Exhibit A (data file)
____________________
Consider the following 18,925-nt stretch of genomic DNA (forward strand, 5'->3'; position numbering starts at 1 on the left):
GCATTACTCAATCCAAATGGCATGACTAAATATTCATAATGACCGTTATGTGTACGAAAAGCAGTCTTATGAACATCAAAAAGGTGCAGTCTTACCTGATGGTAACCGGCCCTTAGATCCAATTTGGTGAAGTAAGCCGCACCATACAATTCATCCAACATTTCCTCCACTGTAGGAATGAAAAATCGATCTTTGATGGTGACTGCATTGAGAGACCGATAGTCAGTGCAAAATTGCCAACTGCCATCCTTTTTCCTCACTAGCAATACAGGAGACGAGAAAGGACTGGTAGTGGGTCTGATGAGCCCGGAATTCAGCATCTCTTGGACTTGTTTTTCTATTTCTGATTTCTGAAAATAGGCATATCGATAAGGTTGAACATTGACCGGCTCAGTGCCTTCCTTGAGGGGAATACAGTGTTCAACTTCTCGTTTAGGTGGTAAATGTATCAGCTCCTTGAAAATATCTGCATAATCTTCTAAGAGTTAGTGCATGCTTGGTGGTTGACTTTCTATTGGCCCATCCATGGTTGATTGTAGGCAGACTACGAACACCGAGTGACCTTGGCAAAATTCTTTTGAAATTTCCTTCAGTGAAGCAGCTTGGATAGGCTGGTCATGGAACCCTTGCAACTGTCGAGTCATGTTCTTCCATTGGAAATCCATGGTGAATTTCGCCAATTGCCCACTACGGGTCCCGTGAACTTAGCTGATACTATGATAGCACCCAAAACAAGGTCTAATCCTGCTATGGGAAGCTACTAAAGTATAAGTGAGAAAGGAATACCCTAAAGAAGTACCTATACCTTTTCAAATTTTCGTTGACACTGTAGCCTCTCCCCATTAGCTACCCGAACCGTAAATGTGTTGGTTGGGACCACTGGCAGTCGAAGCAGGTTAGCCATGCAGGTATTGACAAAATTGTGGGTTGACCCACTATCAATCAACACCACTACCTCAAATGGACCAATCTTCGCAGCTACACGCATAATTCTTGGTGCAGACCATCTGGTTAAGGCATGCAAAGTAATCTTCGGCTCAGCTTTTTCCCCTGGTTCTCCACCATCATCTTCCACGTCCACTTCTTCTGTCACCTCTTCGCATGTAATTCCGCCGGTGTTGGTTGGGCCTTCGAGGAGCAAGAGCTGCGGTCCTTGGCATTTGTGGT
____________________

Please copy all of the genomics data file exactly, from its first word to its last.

Consider the following 18,925-nt stretch of genomic DNA (forward strand, 5'->3'; position numbering starts at 1 on the left):
GCATTACTCAATCCAAATGGCATGACTAAATATTCATAATGACCGTTATGTGTACGAAAAGCAGTCTTATGAACATCAAAAAGGTGCAGTCTTACCTGATGGTAACCGGCCCTTAGATCCAATTTGGTGAAGTAAGCCGCACCATACAATTCATCCAACATTTCCTCCACTGTAGGAATGAAAAATCGATCTTTGATGGTGACTGCATTGAGAGACCGATAGTCAGTGCAAAATTGCCAACTGCCATCCTTTTTCCTCACTAGCAATACAGGAGACGAGAAAGGACTGGTAGTGGGTCTGATGAGCCCGGAATTCAGCATCTCTTGGACTTGTTTTTCTATTTCTGATTTCTGAAAATAGGCATATCGATAAGGTTGAACATTGACCGGCTCAGTGCCTTCCTTGAGGGGAATACAGTGTTCAACTTCTCGTTTAGGTGGTAAATGTATCAGCTCCTTGAAAATATCTGCATAATCTTCTAAGAGTTAGTGCATGCTTGGTGGTTGACTTTCTATTGGCCCATCCATGGTTGATTGTAGGCAGACTACGAACACCGAGTGACCTTGGCAAAATTCTTTTGAAATTTCCTTCAGTGAAGCAGCTTGGATAGGCTGGTCATGGAACCCTTGCAACTGTCGAGTCATGTTCTTCCATTGGAAATCCATGGTGAATTTCGCCAATTGCCCACTACGGGTCCCGTGAACTTAGCTGATACTATGATAGCACCCAAAACAAGGTCTAATCCTGCTATGGGAAGCTACTAAAGTATAAGTGAGAAAGGAATACCCTAAAGAAGTACCTATACCTTTTCAAATTTTCGTTGACACTGTAGCCTCTCCCCATTAGCTACCCGAACCGTAAATGTGTTGGTTGGGACCACTGGCAGTCGAAGCAGGTTAGCCATGCAGGTATTGACAAAATTGTGGGTTGACCCACTATCAATCAACACCACTACCTCAAATGGACCAATCTTCGCAGCTACACGCATAATTCTTGGTGCAGACCATCTGGTTAAGGCATGCAAAGTAATCTTCGGCTCAGCTTTTTCCCCTGGTTCTCCACCATCATCTTCCACGTCCACTTCTTCTGTCACCTCTTCGCATGTAATTCCGCCGGTGTTGGTTGGGCCTTCGAGGAGCAAGAGCTGCGGTCCTTGGCATTTGTGGT